Where does customer care begin to infringe on privacy? In some cases, consumers do not mind revealing certain information about themselves even when their preferences may be contradictory. Unilever‘s research program revealed, amongst other things, that respondents like to have contact with companies they know, and enjoy free samples and promotional materials but do not want their names passed on or used in any way that might be construed as infringing on their privacy.
Clearly there are benefits to consumers as well as companies in the controlled disclosure of personal information. Most consumers are willing to trade personal information in exchange for better customer service, tailored information and offers that add value to the trading relationship. Their fears arise out of the mavericks who misuse or fail to adequately protect this personal data, who simply abuse their trust.
The basic message from consumers is:
“Don’t pass on our names”
Manufacturers and retailers may be spending their money with no sinister intentions in mind but customers may be wondering whether giving away anything about their preferences is opening the floodgates to intrusions on their privacy. As H. Robert Wientzen, president and CEO of the Direct Marketing Association points out, the difference between privacy and piracy is trust. “Direct marketing is an industry built on customer trust,” he commented following publication of the Association’s report on e-commerce and privacy.
Privacy abuses by food companies, particularly those promoting breakfast cereals, soft drinks, confectionery, fast food, snacks and biscuits online, were instrumental in the introduction of American legislation specifically designed to limit the activities of marketers on the Internet. These abuses related to the aggressive way in which companies solicited personal information online from children, often using games and activities centred around specific brands and designed solely to extract personal details from young visitors.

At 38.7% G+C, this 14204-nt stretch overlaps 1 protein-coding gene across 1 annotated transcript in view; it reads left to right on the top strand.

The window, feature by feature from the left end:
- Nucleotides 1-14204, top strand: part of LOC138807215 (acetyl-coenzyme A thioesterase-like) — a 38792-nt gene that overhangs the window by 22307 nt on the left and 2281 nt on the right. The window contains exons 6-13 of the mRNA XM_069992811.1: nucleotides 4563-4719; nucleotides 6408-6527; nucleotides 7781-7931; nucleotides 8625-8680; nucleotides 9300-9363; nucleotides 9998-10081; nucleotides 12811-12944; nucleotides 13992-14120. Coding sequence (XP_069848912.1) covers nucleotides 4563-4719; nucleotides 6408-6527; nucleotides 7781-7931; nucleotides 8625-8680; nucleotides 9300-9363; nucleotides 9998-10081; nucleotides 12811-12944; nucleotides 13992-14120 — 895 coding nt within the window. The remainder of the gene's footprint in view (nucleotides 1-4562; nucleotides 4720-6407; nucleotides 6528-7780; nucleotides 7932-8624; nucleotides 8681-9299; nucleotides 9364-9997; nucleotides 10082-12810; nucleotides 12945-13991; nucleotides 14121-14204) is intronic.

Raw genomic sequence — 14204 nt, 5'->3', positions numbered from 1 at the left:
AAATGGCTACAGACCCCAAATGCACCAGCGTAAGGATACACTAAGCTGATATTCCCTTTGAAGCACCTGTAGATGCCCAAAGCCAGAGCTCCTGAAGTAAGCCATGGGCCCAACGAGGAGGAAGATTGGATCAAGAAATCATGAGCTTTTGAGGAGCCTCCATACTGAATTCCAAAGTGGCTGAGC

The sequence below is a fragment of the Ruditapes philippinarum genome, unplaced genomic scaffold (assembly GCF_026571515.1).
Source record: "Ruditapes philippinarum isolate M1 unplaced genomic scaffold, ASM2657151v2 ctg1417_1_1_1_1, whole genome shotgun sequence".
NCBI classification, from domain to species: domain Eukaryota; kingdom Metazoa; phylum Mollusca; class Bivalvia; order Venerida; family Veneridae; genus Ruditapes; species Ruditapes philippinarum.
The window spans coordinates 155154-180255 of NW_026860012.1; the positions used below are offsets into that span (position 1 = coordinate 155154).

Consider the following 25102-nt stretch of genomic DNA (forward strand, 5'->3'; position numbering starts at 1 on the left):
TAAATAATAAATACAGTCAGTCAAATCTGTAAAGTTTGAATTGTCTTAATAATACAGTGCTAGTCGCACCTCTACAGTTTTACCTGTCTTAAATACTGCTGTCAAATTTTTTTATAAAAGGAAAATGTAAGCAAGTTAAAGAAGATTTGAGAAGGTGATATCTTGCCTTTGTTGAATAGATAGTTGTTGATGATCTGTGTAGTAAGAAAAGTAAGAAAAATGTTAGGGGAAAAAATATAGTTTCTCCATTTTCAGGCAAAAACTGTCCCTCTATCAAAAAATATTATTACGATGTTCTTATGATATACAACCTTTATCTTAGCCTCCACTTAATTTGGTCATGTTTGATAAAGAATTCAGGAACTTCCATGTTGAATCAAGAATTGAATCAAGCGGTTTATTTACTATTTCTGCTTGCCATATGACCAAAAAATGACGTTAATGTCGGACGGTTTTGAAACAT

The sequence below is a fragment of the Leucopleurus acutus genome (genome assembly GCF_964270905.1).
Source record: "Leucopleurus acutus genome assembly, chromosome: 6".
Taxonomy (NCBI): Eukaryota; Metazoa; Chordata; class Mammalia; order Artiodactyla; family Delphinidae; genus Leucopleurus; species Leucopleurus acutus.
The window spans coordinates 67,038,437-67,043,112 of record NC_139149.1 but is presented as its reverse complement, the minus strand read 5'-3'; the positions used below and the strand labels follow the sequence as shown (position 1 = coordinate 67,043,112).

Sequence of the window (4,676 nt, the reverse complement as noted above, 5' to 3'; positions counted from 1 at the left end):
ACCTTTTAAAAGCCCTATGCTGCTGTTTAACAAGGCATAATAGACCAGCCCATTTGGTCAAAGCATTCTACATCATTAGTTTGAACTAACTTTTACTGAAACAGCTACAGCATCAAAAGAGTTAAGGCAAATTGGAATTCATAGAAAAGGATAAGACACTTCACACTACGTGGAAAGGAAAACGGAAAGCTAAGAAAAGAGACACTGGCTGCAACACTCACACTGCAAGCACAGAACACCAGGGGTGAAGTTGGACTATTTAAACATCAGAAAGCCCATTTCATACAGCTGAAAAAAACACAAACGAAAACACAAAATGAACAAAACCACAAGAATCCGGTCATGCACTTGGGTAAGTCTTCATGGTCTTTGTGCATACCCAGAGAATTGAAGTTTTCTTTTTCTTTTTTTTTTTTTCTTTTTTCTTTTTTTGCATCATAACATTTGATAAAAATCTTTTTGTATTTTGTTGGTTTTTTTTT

Another factor fuelling the privacy debate has been the rapid development and deployment of powerful and potentially privacy-intrusive technologies such as web profiling and tracking and the advent of targeted marketing and geo-tracking systems in the new 3G wireless devices. The OECD points out that technologies such as these have focused the entire world on privacy issues “to an extent that has not yet been seen throughout the history of data protection”.
In their own defence, industry sectors are beginning to band together to agree on common approaches to privacy. One example is the Privacy Leadership Initiative, headed by the CEOs of such global giants as IBM, Proctor & Gamble and Kraft. This is an attempt at self-regulation and consumer education, designed to create industry standards and ensure that personal information can be gathered in ways that are both open and lawful to the benefit of consumers.
Such self-regulation may be perceived as an attempt to appease legislators and pressure groups, pre-empting a real fear that investment in expensive CRM systems and online personalisation technologies will soon be subject to a crackdown by legislators, if something is not done to curb the excesses of the wild cards who mismanage their customers’ personal data. It is also a way of ensuring that money spent on technology contributes to the win, win economy everyone seeks.
To view related research reports, please follow the links below:-
B2C eCommerce: Opportunities and Implications to 2005
Exploiting eFMCG Opportunities: Stimulating new revenue streams through consumer dialog
Online Grocery in the US 2001 – Profitability at the virtual checkout